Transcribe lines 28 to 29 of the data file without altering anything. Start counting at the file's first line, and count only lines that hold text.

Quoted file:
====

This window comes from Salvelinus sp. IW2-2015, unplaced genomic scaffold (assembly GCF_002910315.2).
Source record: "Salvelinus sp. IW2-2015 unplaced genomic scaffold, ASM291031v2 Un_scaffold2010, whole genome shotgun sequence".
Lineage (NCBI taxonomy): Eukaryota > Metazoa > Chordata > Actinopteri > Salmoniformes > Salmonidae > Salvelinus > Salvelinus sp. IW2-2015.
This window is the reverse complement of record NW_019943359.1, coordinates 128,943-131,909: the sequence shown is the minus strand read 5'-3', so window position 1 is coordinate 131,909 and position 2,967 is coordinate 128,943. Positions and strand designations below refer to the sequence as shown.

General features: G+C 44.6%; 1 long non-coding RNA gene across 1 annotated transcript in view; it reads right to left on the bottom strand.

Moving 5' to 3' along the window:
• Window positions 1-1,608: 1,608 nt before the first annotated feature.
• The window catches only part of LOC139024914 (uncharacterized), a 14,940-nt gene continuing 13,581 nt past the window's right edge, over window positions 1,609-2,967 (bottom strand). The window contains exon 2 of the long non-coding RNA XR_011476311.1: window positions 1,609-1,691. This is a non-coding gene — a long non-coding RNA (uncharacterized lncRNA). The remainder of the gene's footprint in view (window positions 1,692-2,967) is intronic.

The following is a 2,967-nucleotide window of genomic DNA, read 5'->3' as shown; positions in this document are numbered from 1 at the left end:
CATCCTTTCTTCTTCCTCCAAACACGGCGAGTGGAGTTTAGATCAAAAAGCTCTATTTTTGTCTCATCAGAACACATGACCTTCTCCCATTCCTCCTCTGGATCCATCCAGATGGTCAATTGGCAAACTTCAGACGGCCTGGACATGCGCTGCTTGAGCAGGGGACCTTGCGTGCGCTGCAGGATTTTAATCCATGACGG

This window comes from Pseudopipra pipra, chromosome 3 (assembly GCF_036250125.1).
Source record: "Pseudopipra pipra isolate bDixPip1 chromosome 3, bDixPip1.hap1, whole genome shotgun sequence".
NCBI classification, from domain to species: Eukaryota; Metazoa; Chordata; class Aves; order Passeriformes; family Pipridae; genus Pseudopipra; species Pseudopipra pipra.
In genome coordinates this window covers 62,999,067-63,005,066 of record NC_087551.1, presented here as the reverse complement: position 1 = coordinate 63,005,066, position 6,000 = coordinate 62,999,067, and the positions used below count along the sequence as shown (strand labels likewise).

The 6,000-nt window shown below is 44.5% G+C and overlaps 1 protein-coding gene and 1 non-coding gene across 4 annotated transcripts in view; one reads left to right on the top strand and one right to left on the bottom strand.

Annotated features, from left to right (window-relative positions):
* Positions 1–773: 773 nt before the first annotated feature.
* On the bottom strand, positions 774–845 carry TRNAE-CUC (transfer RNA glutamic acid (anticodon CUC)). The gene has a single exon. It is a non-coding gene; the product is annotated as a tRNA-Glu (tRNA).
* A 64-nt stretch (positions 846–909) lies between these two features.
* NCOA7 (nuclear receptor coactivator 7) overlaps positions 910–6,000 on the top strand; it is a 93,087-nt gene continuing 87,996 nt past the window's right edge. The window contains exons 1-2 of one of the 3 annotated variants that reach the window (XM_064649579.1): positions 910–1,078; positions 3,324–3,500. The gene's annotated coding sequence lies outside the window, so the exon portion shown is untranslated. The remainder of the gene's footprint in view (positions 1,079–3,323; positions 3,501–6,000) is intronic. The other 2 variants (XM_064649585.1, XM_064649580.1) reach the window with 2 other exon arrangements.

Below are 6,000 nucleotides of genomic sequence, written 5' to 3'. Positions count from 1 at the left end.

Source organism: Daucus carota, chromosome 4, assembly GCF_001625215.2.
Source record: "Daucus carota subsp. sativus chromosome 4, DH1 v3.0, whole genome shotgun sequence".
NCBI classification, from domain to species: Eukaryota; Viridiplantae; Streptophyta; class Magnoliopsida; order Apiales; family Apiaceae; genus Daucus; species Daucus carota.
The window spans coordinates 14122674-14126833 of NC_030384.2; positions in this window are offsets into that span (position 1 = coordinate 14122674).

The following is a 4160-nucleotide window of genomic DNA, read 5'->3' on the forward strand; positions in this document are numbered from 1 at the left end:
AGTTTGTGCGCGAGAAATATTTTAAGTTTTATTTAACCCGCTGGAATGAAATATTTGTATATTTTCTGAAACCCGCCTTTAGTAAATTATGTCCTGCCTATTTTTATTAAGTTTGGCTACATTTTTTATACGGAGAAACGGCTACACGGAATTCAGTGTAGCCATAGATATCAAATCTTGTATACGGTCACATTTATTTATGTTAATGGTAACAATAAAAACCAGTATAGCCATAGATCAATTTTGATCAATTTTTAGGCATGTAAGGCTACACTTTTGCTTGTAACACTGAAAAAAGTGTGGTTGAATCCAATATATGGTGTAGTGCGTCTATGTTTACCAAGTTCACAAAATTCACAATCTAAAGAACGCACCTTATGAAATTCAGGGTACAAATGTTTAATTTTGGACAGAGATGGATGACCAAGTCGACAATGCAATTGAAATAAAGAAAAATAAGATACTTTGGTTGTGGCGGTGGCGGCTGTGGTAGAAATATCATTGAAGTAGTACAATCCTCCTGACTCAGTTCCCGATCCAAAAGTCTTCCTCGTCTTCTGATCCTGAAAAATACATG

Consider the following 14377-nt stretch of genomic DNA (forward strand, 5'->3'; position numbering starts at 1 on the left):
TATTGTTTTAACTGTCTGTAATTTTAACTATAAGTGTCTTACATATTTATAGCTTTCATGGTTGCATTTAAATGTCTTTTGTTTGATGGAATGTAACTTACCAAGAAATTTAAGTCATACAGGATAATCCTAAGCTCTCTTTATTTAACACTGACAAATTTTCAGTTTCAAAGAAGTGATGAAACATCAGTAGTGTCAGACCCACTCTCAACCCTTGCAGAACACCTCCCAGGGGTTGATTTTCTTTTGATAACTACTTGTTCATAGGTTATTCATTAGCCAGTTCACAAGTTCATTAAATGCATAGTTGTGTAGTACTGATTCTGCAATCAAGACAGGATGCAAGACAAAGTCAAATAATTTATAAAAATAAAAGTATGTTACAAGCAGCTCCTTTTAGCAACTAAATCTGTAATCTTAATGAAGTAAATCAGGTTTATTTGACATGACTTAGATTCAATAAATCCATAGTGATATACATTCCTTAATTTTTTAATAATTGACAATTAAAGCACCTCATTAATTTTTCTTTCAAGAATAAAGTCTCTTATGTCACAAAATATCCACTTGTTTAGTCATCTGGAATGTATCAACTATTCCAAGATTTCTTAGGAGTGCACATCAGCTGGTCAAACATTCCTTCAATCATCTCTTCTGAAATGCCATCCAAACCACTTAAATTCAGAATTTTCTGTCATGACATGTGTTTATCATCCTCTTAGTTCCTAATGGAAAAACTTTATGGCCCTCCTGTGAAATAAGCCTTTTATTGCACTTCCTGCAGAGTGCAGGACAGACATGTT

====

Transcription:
Consider the following 14377-nt stretch of genomic DNA (forward strand, 5'->3'; position numbering starts at 1 on the left):
TATTGTTTTAACTGTCTGTAATTTTAACTATAAGTGTCTTACATATTTATAGCTTTCATGGTTGCATTTAAATGTCTTTTGTTTGATGGAATGTAACTTACCAAGAAATTTAAGTCATACAGGATAATCCTAAGCTCTCTTTATTTAACACTGACAAATTTTCAGTTTCAAAGAAGTGATGAAACATCAGTAGTGTCAGACCCACTCTCAACCCTTGCAGAACACCTCCCAGGGGTTGATTTTCTTTTGATAACTACTTGTTCATAGGTTATTCATTAGCCAGTTCACAAGTTCATTAAATGCATAGTTGTGTAGTACTGATTCTGCAATCAAGACAGGATGCAAGACAAAGTCAAATAATTTATAAAAATAAAAGTATGTTACAAGCAGCTCCTTTTAGCAACTAAATCTGTAATCTTAATGAAGTAAATCAGGTTTATTTGACATGACTTAGATTCAATAAATCCATAGTGATATACATTCCTTAATTTTTTAATAATTGACAATTAAAGCACCTCATTAATTTTTCTTTCAAGAATAAAGTCTCTTATGTCACAAAATATCCACTTGTTTAGTCATCTGGAATGTATCAACTATTCCAAGATTTCTTAGGAGTGCACATCAGCTGGTCAAACATTCCTTCAATCATCTCTTCTGAAATGCCATCCAAACCACTTAAATTCAGAATTTTCTGTCATGACATGTGTTTATCATCCTCTTAGTTCCTAATGGAAAAACTTTATGGCCCTCCTGTGAAATAAGCCTTTTATTGCACTTCCTGCAGAGTGCAGGACAGACATGTT